The San Francisco Chronicle (commentary)    Share    Share on FacebookTwitterShare on LinkedinE-mail article
Despite knowing that administrators and teachers feel pressure to prepare their students for standardized testing, failing kindergarteners seems a bit ridiculous. The first standardized tests begin in second grade, which is light years away from kindergarten developmentally. Even Norway, which is considered to have one of the best public education systems in the world, doesn't begin to teach students to read until they are 7 years old and testing starts in fourth grade. More

Education Department backs English-proficiency tests for common standards
Education Week    Share    Share on FacebookTwitterShare on LinkedinE-mail article
The federal government plans to pay for states to work together to create English-language-proficiency tests for the Common Core State Standards Initiative, according to a notice for proposed grant priorities published in the Federal Register. The plan calls for a minimum of 15 states to join together in each consortium that applies to create an English-proficiency test, prompting some observers to speculate that federal officials favor the idea of having a very limited number of such tests, if not one national test. Currently, states can choose from a wide variety of English-proficiency tests that were developed by state consortia or commercial publishers for accountability purposes under the federal No Child Left Behind Act. States such as California, New York, and Texas even developed their own individual English-proficiency tests. More

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New Jersey Gov. Chris Christie approves toughest anti-bullying law in the country    Share    Share on FacebookTwitterShare on LinkedinE-mail article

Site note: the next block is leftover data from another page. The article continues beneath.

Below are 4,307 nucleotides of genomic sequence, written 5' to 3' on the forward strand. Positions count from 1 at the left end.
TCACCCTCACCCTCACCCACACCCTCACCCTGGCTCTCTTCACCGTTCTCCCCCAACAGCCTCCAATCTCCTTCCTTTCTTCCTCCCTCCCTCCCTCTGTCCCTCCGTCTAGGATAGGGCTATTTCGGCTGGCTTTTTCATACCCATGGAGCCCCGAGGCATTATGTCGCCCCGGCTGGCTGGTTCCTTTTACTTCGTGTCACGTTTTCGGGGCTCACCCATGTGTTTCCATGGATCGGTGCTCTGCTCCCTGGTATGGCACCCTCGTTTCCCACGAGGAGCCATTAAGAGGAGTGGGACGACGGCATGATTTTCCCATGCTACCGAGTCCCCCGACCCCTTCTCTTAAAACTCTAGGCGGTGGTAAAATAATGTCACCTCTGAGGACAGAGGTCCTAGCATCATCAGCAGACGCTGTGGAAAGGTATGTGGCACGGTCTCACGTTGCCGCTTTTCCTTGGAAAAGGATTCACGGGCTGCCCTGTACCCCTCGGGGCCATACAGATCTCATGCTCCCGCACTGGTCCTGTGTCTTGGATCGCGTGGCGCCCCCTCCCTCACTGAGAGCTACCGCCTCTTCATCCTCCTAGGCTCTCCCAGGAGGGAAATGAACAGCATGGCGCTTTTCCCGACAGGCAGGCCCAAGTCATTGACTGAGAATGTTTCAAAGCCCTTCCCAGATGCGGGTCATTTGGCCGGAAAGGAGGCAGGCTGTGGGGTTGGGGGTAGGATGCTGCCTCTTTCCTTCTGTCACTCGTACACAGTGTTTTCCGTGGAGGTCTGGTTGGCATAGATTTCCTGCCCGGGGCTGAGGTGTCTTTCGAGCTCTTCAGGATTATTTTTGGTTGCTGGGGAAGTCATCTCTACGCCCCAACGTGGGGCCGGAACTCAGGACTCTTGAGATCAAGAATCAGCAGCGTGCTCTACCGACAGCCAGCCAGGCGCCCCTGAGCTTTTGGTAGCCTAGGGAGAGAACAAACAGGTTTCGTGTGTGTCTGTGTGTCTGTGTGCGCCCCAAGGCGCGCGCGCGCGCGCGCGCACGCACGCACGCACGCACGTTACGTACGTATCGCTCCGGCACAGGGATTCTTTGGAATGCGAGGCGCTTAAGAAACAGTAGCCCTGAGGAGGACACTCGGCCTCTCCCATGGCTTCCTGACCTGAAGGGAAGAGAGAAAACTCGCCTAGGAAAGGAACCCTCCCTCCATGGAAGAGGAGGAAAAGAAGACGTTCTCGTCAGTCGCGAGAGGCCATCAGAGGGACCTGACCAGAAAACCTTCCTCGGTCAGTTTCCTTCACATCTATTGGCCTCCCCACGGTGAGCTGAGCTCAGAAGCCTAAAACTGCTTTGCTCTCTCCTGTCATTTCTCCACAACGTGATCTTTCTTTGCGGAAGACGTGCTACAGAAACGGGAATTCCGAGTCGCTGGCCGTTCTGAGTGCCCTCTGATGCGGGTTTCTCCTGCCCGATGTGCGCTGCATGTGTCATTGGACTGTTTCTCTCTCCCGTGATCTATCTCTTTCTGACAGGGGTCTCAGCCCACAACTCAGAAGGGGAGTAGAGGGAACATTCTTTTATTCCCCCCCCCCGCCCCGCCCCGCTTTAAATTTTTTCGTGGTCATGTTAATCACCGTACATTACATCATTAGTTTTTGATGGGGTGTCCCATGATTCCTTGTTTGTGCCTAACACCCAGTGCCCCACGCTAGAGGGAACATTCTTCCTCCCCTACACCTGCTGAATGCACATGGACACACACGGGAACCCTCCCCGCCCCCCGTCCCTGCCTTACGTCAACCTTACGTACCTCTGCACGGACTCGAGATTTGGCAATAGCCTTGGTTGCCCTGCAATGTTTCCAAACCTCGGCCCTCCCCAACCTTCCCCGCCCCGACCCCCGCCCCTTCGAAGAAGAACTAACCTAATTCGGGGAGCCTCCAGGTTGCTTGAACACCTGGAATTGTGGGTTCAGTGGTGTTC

Gov. Chris Christie has signed a bill that, advocates say, gives New Jersey the toughest anti-bullying law in the country. "This is no overstatement. Today is one of the most important civil-rights days in New Jersey history," said Steven Goldstein." Christie signed a law that is so different and so much better than anti-bullying laws that exist elsewhere across the country, that it's stunning." The "Anti-Bullying Bill of Rights" is intended to eliminate loopholes in New Jersey's first anti-bullying law, enacted in 2002, that encouraged school districts to set up programs to combat bullying but did not mandate it. More

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Achievement gap slow to close in California
The Sacramento Bee    Share    Share on FacebookTwitterShare on LinkedinE-mail article
A new report shows that the achievement gap between white students and African-American and Latino students in California will take years to narrow — and that boys are falling further behind girls. In 2009 there was a gap of 27 percent between fourth-grade white students and African-American students, and a gap of 22 percent between white and Latino students in math. There also was a 28 percent gap between white and African-American fourth-graders in reading. More

7 ways you save by attending NAESP's Convention
NAESP    Share    Share on FacebookTwitterShare on LinkedinE-mail
Because NAESP is featuring the fullest roster of expert speakers you will find anywhere this year for the 2011 Annual Convention & Exposition, it is definitely the best deal around, no matter how you slice it. Learn all seven ways you can save by attending. More